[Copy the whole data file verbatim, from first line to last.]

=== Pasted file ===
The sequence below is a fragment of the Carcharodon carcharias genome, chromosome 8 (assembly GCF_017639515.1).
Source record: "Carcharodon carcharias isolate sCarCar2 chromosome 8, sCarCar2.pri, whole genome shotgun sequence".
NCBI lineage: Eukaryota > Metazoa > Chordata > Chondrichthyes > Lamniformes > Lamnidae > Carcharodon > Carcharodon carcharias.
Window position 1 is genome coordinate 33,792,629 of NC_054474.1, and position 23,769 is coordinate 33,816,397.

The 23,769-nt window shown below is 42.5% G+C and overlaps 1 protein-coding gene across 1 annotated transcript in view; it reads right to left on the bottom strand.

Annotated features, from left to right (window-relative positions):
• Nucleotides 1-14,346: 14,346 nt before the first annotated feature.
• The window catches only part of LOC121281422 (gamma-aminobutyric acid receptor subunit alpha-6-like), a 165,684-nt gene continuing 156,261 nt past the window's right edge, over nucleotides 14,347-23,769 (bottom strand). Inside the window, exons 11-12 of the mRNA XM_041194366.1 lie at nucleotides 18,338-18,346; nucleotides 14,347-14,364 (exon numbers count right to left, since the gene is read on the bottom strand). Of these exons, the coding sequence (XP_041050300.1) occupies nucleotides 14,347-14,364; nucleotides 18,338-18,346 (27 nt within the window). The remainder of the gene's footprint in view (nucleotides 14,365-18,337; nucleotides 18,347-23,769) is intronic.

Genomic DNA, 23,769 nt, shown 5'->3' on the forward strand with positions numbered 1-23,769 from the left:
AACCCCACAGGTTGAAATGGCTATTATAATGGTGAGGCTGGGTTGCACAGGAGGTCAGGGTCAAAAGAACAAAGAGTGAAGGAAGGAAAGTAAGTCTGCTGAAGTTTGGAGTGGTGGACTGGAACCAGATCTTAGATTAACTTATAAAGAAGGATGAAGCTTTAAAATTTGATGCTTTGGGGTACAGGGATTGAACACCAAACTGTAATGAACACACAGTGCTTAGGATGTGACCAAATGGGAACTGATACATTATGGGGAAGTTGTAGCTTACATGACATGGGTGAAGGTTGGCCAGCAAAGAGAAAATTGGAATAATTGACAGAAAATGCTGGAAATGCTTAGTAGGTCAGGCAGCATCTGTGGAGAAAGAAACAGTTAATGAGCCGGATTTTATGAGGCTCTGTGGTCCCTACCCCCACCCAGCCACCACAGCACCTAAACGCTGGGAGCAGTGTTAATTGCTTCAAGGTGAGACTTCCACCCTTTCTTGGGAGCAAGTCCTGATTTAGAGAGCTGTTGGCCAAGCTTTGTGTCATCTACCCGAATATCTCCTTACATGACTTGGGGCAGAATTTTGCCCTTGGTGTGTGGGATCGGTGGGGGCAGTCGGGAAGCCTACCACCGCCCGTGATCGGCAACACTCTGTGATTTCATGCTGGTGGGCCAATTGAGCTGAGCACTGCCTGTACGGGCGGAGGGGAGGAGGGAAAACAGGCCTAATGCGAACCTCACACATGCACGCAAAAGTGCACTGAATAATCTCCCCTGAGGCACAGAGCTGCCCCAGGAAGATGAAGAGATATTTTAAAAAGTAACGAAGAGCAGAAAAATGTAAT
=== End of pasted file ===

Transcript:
The sequence below is a fragment of the Carcharodon carcharias genome, chromosome 8 (assembly GCF_017639515.1).
Source record: "Carcharodon carcharias isolate sCarCar2 chromosome 8, sCarCar2.pri, whole genome shotgun sequence".
NCBI lineage: Eukaryota > Metazoa > Chordata > Chondrichthyes > Lamniformes > Lamnidae > Carcharodon > Carcharodon carcharias.
Window position 1 is genome coordinate 33,792,629 of NC_054474.1, and position 23,769 is coordinate 33,816,397.

The 23,769-nt window shown below is 42.5% G+C and overlaps 1 protein-coding gene across 1 annotated transcript in view; it reads right to left on the bottom strand.

Annotated features, from left to right (window-relative positions):
• Nucleotides 1-14,346: 14,346 nt before the first annotated feature.
• The window catches only part of LOC121281422 (gamma-aminobutyric acid receptor subunit alpha-6-like), a 165,684-nt gene continuing 156,261 nt past the window's right edge, over nucleotides 14,347-23,769 (bottom strand). Inside the window, exons 11-12 of the mRNA XM_041194366.1 lie at nucleotides 18,338-18,346; nucleotides 14,347-14,364 (exon numbers count right to left, since the gene is read on the bottom strand). Of these exons, the coding sequence (XP_041050300.1) occupies nucleotides 14,347-14,364; nucleotides 18,338-18,346 (27 nt within the window). The remainder of the gene's footprint in view (nucleotides 14,365-18,337; nucleotides 18,347-23,769) is intronic.

Genomic DNA, 23,769 nt, shown 5'->3' on the forward strand with positions numbered 1-23,769 from the left:
AACCCCACAGGTTGAAATGGCTATTATAATGGTGAGGCTGGGTTGCACAGGAGGTCAGGGTCAAAAGAACAAAGAGTGAAGGAAGGAAAGTAAGTCTGCTGAAGTTTGGAGTGGTGGACTGGAACCAGATCTTAGATTAACTTATAAAGAAGGATGAAGCTTTAAAATTTGATGCTTTGGGGTACAGGGATTGAACACCAAACTGTAATGAACACACAGTGCTTAGGATGTGACCAAATGGGAACTGATACATTATGGGGAAGTTGTAGCTTACATGACATGGGTGAAGGTTGGCCAGCAAAGAGAAAATTGGAATAATTGACAGAAAATGCTGGAAATGCTTAGTAGGTCAGGCAGCATCTGTGGAGAAAGAAACAGTTAATGAGCCGGATTTTATGAGGCTCTGTGGTCCCTACCCCCACCCAGCCACCACAGCACCTAAACGCTGGGAGCAGTGTTAATTGCTTCAAGGTGAGACTTCCACCCTTTCTTGGGAGCAAGTCCTGATTTAGAGAGCTGTTGGCCAAGCTTTGTGTCATCTACCCGAATATCTCCTTACATGACTTGGGGCAGAATTTTGCCCTTGGTGTGTGGGATCGGTGGGGGCAGTCGGGAAGCCTACCACCGCCCGTGATCGGCAACACTCTGTGATTTCATGCTGGTGGGCCAATTGAGCTGAGCACTGCCTGTACGGGCGGAGGGGAGGAGGGAAAACAGGCCTAATGCGAACCTCACACATGCACGCAAAAGTGCACTGAATAATCTCCCCTGAGGCACAGAGCTGCCCCAGGAAGATGAAGAGATATTTTAAAAAGTAACGAAGAGCAGAAAAATGTAAT